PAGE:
EDITORIAL – The icon that is Pele played for the New York Cosmos in the mid-70s and at a similar time, England’s World Cup winning captain Bobby Moore enjoyed time in San Antonio and Seattle. Fifteen or so years later, not long before MLS was inaugurated, a man named Paul Mariner graced U.S. shores.
Paul Mariner: A beloved footballer on both sides of the pond!
There aren’t many links between two of my favourite things in football; Plymouth Argyle and MLS, but Paul Mariner is one of them. Mariner followed a path that is a true dream in my eyes but earlier this week, it was announced that the former footballer had sadly passed away following a short battle with brain cancer. Here is a piece exploring his wonderful life!
I am a Plymouth Argyle fan reporting on the Revs who has an interest in the English national team and Arsenal, yet my lack of knowledge about Paul Mariner is apparent. His professional footballing career began with Argyle down here at Home Park and his name is still etched into the stadium as we speak, Mariner being among the likes of David Frio, Paul Sturrock and Tommy Tynan to be named and remembered on the concourse’s hoardings. Mariner is often talked about as one of the greatest ever players to don the green and white of the best team in Devon and this is a legacy that will forever live on.
His success down south earned him a spot in Argyle’s team of the century but he then elevated to a whole ‘nother level for Ipswich Town. He continued his prolific goal scoring at Portman Road, lifting an FA Cup and a UEFA Cup under the stewardship of the beloved Sir Bobby Robson. He netted nearly 100 times having played 260 times in a spell that spanned nigh on a whole decade. On top of that, the majority of his 35 England caps came during his time with the Tractor Boys, despite the stature of his next move.
It was a couple of years in the capital, playing for the world-renowned Arsenal pre-Arsene Wenger, that awaited Paul Mariner next. He closed out his English football career with this brief stint at Highbury before another, equally short spell, playing for Portsmouth. This wasn’t the end altogether though as he went on to play just twice for Australian outfit Wollongong City. Then, as previously mentioned, Mariner went stateside.
He hardly made a plethora of appearances in the States but Paul Mariner was with Albany Capitals and San Francisco Bay on a true coast-to-coast experience for a few years. Having wound down his playing career in two marvellous but polarising parts of the USA, he undertook various punditry roles back home in England as well as getting some coaching experience under his belt. His first taste of that life came in America and that was ultimately where his first concrete steps took place with Harvard University beckoning.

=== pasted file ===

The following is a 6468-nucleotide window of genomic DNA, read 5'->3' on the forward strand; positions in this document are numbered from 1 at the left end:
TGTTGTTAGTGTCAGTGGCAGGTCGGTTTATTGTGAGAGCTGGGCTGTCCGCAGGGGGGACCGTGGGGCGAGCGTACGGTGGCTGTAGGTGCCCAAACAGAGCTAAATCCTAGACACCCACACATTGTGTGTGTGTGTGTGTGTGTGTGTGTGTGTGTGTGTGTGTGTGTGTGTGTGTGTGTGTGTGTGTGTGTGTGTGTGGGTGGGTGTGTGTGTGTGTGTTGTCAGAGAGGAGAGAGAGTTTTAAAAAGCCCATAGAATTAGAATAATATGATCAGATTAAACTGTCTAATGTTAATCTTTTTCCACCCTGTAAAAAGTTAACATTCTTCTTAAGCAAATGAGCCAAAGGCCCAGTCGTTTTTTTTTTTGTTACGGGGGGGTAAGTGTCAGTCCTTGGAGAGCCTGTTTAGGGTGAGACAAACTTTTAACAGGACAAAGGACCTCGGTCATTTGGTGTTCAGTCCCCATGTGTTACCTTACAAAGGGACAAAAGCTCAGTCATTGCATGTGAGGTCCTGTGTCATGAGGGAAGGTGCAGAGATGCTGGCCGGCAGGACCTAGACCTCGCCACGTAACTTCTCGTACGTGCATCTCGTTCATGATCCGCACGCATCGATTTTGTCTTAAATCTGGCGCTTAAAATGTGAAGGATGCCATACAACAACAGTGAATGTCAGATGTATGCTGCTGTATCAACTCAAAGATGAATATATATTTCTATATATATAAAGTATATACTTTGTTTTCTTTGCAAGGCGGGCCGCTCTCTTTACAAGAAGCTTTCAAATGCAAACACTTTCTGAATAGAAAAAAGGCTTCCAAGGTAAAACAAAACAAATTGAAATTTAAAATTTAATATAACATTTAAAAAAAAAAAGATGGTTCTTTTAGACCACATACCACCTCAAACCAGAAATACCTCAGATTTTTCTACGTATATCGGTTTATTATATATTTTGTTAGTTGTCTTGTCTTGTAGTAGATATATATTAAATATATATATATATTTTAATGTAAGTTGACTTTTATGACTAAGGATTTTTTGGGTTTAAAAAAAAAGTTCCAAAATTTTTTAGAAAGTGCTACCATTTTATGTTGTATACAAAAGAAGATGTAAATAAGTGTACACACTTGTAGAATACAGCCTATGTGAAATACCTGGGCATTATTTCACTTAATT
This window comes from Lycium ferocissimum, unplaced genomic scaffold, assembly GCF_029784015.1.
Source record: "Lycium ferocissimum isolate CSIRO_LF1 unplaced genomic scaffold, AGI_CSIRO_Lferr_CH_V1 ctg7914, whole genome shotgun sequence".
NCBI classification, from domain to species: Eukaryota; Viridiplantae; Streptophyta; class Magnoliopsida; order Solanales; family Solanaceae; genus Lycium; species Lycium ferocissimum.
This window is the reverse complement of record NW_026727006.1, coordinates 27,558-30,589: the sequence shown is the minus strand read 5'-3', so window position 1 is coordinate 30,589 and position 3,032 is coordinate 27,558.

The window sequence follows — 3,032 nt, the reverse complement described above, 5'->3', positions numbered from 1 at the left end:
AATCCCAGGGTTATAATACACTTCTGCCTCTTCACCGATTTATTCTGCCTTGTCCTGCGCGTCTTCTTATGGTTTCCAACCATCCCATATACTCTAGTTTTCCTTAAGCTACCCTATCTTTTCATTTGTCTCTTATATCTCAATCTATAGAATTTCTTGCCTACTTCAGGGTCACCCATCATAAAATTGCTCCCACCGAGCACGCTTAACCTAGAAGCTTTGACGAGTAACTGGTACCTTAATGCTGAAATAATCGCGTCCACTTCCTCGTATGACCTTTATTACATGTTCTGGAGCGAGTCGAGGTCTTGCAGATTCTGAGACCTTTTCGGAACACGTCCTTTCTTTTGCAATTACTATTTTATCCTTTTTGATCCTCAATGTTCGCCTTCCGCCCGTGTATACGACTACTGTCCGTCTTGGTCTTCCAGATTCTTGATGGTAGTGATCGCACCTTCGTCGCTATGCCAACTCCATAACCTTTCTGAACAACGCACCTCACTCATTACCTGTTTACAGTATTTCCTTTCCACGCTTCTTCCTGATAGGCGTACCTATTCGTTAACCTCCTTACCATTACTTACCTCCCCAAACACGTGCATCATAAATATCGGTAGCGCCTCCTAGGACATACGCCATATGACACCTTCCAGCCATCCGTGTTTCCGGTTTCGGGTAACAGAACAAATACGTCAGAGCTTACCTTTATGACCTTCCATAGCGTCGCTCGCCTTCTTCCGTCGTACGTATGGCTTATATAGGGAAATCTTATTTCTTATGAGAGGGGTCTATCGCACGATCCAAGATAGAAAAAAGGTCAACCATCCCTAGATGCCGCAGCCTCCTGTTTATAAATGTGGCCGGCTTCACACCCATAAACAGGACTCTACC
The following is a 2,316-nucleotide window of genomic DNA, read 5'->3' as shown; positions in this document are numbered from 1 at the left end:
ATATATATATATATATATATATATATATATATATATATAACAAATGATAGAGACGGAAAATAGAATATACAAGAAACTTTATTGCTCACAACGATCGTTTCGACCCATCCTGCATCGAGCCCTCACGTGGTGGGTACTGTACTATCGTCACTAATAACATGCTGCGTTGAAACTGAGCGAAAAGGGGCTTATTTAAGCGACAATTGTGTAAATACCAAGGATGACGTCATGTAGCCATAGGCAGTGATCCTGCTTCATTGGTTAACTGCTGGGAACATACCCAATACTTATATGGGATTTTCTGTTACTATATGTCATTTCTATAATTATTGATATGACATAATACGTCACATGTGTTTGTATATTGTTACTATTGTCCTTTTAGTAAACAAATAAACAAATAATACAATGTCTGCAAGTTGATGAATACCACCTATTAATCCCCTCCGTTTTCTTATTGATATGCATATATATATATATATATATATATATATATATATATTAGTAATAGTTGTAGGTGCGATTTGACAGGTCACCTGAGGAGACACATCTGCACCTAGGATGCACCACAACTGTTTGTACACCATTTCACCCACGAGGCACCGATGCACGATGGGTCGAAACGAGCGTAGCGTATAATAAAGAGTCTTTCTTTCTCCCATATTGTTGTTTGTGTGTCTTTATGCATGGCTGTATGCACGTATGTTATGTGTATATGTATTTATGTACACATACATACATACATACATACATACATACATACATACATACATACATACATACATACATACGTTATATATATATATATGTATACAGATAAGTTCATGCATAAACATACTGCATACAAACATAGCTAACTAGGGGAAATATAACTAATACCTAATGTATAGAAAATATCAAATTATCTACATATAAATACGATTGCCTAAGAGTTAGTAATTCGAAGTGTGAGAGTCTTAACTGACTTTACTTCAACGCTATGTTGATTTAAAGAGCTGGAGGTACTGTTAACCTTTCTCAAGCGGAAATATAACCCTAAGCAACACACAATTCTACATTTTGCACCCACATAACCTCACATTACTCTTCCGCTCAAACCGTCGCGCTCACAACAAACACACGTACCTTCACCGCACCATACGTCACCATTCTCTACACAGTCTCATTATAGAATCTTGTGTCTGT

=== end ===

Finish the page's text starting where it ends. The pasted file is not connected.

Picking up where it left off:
Shortly after taking said role in Massachusetts, Scot Steve Nicol who previously played for Liverpool brought him to the New England Revolution as an assistant. During his time with the Revs, the club won a U.S. Open Cup and the North American SuperLiga, their only two honours to date! A return to Argyle then awaited Paul Mariner and he was in good company, Paul Sturrock and Peter Reid managing either side of his stint as well as Tony Pulis and Ian Holloway closely preceding him too. His last step on this stage of his footballing journey took him to Toronto where he enjoyed a couple of varying job titles.
It truly has been a clash of worlds in the last two or three days with MLS players turned commentators Taylor Twellman and Charlie Davies, former England goalkeeper Peter Shilton and a number of Argyle legends being amongst those to come together and share the love they had for Paul. Charlie Davies’ words in particular stood out to me, the pair’s paths crossed when Charlie was an up-and-coming player and then the pair shared the commentary box as recently as 2020. Paul Mariner clearly had an impact on so many peoples lives.
As a young Argyle fan, Paul is a man I’ve heard so much about, I’ve seen older fans waxing lyrical about him and it just goes to show how widespread his adoration goes. On top of the talk about him down in Devon following the sad news of his passing, there has been a wider ripple effect up and down the country from Wembley to Home Park, Portman Road to Fratton Park. Adding to that there is of course the outpouring of emotion in the U.S. too, people that worked with him as a pundit and as a commentator and even as a coach too. Paul Mariner is certainly a man who deserves to have his life celebrated!